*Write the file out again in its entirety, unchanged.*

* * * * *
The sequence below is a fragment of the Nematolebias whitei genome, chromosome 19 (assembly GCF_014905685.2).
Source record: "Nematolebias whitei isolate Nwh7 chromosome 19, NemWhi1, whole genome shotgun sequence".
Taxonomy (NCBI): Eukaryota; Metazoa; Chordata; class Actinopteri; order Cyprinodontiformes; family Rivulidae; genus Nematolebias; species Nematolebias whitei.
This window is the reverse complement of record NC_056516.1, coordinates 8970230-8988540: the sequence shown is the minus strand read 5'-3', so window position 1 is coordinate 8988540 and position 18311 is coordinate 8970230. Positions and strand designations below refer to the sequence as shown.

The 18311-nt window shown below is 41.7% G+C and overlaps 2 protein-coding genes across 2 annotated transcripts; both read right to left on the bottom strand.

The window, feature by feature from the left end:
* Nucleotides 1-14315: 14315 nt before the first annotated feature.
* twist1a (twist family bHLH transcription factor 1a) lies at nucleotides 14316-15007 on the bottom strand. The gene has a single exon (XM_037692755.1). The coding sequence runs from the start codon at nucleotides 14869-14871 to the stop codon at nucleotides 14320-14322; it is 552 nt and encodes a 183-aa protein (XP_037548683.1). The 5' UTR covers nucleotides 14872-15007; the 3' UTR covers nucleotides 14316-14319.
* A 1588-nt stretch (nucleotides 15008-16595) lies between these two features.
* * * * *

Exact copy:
The sequence below is a fragment of the Nematolebias whitei genome, chromosome 19 (assembly GCF_014905685.2).
Source record: "Nematolebias whitei isolate Nwh7 chromosome 19, NemWhi1, whole genome shotgun sequence".
Taxonomy (NCBI): Eukaryota; Metazoa; Chordata; class Actinopteri; order Cyprinodontiformes; family Rivulidae; genus Nematolebias; species Nematolebias whitei.
This window is the reverse complement of record NC_056516.1, coordinates 8970230-8988540: the sequence shown is the minus strand read 5'-3', so window position 1 is coordinate 8988540 and position 18311 is coordinate 8970230. Positions and strand designations below refer to the sequence as shown.

The 18311-nt window shown below is 41.7% G+C and overlaps 2 protein-coding genes across 2 annotated transcripts; both read right to left on the bottom strand.

The window, feature by feature from the left end:
* Nucleotides 1-14315: 14315 nt before the first annotated feature.
* twist1a (twist family bHLH transcription factor 1a) lies at nucleotides 14316-15007 on the bottom strand. The gene has a single exon (XM_037692755.1). The coding sequence runs from the start codon at nucleotides 14869-14871 to the stop codon at nucleotides 14320-14322; it is 552 nt and encodes a 183-aa protein (XP_037548683.1). The 5' UTR covers nucleotides 14872-15007; the 3' UTR covers nucleotides 14316-14319.
* A 1588-nt stretch (nucleotides 15008-16595) lies between these two features.